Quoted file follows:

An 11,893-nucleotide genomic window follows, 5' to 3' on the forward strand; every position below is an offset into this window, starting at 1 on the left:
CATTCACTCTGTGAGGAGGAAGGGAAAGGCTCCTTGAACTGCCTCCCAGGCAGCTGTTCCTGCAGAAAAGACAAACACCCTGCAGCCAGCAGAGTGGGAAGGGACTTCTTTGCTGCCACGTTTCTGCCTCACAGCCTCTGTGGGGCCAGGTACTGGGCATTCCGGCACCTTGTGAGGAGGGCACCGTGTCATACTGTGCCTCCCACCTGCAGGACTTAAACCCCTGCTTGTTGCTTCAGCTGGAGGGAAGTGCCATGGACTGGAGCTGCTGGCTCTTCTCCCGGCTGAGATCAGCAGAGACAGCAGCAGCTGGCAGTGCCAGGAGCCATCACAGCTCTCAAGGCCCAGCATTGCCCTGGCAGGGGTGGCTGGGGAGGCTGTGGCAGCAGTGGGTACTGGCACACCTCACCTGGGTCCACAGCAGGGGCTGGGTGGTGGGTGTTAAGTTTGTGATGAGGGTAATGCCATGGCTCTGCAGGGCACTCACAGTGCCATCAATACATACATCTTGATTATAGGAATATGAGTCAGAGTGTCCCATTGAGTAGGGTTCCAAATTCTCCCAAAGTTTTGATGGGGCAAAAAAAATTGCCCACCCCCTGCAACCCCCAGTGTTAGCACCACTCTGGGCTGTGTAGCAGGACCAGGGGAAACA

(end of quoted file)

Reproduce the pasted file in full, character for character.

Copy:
An 11,893-nucleotide genomic window follows, 5' to 3' on the forward strand; every position below is an offset into this window, starting at 1 on the left:
CATTCACTCTGTGAGGAGGAAGGGAAAGGCTCCTTGAACTGCCTCCCAGGCAGCTGTTCCTGCAGAAAAGACAAACACCCTGCAGCCAGCAGAGTGGGAAGGGACTTCTTTGCTGCCACGTTTCTGCCTCACAGCCTCTGTGGGGCCAGGTACTGGGCATTCCGGCACCTTGTGAGGAGGGCACCGTGTCATACTGTGCCTCCCACCTGCAGGACTTAAACCCCTGCTTGTTGCTTCAGCTGGAGGGAAGTGCCATGGACTGGAGCTGCTGGCTCTTCTCCCGGCTGAGATCAGCAGAGACAGCAGCAGCTGGCAGTGCCAGGAGCCATCACAGCTCTCAAGGCCCAGCATTGCCCTGGCAGGGGTGGCTGGGGAGGCTGTGGCAGCAGTGGGTACTGGCACACCTCACCTGGGTCCACAGCAGGGGCTGGGTGGTGGGTGTTAAGTTTGTGATGAGGGTAATGCCATGGCTCTGCAGGGCACTCACAGTGCCATCAATACATACATCTTGATTATAGGAATATGAGTCAGAGTGTCCCATTGAGTAGGGTTCCAAATTCTCCCAAAGTTTTGATGGGGCAAAAAAAATTGCCCACCCCCTGCAACCCCCAGTGTTAGCACCACTCTGGGCTGTGTAGCAGGACCAGGGGAAACA